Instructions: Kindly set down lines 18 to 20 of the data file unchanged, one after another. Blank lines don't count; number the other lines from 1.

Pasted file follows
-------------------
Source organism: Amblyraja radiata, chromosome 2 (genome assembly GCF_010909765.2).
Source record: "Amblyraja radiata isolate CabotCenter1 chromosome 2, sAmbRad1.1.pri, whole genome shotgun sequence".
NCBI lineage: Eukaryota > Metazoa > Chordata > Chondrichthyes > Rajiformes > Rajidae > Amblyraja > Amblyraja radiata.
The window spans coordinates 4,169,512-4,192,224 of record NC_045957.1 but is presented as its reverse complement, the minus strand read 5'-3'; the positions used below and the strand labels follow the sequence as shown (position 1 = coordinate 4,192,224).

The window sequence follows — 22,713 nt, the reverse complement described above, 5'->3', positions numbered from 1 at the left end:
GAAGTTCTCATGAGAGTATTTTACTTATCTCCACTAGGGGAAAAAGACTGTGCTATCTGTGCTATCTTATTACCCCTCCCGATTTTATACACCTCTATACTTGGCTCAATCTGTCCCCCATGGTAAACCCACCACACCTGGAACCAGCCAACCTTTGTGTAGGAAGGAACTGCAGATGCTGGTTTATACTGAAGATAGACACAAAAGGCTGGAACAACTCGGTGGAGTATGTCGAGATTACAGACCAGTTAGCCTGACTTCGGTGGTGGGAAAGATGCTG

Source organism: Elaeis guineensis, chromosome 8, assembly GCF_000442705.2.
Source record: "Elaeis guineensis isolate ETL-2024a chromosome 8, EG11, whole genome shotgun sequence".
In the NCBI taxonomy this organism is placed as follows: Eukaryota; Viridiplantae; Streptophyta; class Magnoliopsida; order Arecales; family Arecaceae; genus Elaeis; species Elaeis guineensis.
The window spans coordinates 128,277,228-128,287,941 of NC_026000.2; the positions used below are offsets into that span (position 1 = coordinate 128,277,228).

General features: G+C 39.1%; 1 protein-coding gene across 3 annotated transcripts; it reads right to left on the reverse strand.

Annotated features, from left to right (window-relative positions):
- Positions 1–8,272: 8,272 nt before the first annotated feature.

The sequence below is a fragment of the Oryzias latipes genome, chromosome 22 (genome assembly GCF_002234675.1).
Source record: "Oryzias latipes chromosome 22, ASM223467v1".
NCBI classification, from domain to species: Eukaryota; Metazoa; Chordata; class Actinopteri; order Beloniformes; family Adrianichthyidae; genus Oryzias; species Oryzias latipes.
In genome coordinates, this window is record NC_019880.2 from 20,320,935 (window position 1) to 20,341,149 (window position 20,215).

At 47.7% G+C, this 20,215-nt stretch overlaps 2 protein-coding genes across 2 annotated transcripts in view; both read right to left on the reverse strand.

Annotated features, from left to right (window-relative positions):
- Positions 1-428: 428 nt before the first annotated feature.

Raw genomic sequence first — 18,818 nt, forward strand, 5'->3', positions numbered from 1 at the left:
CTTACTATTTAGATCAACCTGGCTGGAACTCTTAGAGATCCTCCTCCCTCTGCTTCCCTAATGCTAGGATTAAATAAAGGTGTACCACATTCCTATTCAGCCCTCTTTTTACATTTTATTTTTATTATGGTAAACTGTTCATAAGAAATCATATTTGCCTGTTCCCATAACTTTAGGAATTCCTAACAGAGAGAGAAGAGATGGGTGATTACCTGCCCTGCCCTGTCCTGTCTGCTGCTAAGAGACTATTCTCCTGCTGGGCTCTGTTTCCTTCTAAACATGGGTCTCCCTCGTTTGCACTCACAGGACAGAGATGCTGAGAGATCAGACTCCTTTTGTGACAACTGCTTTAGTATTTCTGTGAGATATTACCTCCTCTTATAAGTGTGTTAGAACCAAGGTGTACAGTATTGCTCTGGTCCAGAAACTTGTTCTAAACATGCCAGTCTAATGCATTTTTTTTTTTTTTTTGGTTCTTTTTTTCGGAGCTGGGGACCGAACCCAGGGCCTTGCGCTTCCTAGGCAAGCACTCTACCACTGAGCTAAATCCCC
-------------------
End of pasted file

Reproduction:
At 47.7% G+C, this 20,215-nt stretch overlaps 2 protein-coding genes across 2 annotated transcripts in view; both read right to left on the reverse strand.

Annotated features, from left to right (window-relative positions):
- Positions 1-428: 428 nt before the first annotated feature.